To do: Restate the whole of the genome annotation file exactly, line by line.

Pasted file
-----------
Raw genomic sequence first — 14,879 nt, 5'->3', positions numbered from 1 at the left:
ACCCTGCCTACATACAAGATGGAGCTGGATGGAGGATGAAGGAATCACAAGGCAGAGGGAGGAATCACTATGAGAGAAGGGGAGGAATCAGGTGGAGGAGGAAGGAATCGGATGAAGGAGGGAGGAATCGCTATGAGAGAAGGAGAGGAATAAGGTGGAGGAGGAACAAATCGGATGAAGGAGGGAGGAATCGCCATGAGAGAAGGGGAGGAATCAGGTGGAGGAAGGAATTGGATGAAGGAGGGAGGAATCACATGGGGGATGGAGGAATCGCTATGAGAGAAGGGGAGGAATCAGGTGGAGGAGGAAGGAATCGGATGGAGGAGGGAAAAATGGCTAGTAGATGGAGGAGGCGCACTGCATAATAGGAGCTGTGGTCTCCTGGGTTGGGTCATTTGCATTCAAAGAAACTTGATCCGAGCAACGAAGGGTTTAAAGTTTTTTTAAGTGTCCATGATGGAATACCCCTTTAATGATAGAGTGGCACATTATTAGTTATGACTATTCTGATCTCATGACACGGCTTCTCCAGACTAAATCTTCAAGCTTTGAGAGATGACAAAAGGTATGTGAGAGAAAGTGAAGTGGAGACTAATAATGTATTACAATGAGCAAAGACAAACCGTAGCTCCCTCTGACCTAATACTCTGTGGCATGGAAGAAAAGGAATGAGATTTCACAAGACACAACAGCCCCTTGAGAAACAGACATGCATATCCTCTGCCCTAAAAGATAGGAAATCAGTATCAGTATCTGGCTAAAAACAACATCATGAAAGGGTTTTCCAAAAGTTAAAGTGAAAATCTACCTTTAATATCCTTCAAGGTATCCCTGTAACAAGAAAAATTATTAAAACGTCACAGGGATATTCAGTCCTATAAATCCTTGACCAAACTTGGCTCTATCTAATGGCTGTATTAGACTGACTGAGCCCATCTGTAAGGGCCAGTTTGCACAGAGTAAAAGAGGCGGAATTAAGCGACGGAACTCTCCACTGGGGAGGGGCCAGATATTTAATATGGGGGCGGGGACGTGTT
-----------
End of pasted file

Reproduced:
Raw genomic sequence first — 14,879 nt, 5'->3', positions numbered from 1 at the left:
ACCCTGCCTACATACAAGATGGAGCTGGATGGAGGATGAAGGAATCACAAGGCAGAGGGAGGAATCACTATGAGAGAAGGGGAGGAATCAGGTGGAGGAGGAAGGAATCGGATGAAGGAGGGAGGAATCGCTATGAGAGAAGGAGAGGAATAAGGTGGAGGAGGAACAAATCGGATGAAGGAGGGAGGAATCGCCATGAGAGAAGGGGAGGAATCAGGTGGAGGAAGGAATTGGATGAAGGAGGGAGGAATCACATGGGGGATGGAGGAATCGCTATGAGAGAAGGGGAGGAATCAGGTGGAGGAGGAAGGAATCGGATGGAGGAGGGAAAAATGGCTAGTAGATGGAGGAGGCGCACTGCATAATAGGAGCTGTGGTCTCCTGGGTTGGGTCATTTGCATTCAAAGAAACTTGATCCGAGCAACGAAGGGTTTAAAGTTTTTTTAAGTGTCCATGATGGAATACCCCTTTAATGATAGAGTGGCACATTATTAGTTATGACTATTCTGATCTCATGACACGGCTTCTCCAGACTAAATCTTCAAGCTTTGAGAGATGACAAAAGGTATGTGAGAGAAAGTGAAGTGGAGACTAATAATGTATTACAATGAGCAAAGACAAACCGTAGCTCCCTCTGACCTAATACTCTGTGGCATGGAAGAAAAGGAATGAGATTTCACAAGACACAACAGCCCCTTGAGAAACAGACATGCATATCCTCTGCCCTAAAAGATAGGAAATCAGTATCAGTATCTGGCTAAAAACAACATCATGAAAGGGTTTTCCAAAAGTTAAAGTGAAAATCTACCTTTAATATCCTTCAAGGTATCCCTGTAACAAGAAAAATTATTAAAACGTCACAGGGATATTCAGTCCTATAAATCCTTGACCAAACTTGGCTCTATCTAATGGCTGTATTAGACTGACTGAGCCCATCTGTAAGGGCCAGTTTGCACAGAGTAAAAGAGGCGGAATTAAGCGACGGAACTCTCCACTGGGGAGGGGCCAGATATTTAATATGGGGGCGGGGACGTGTT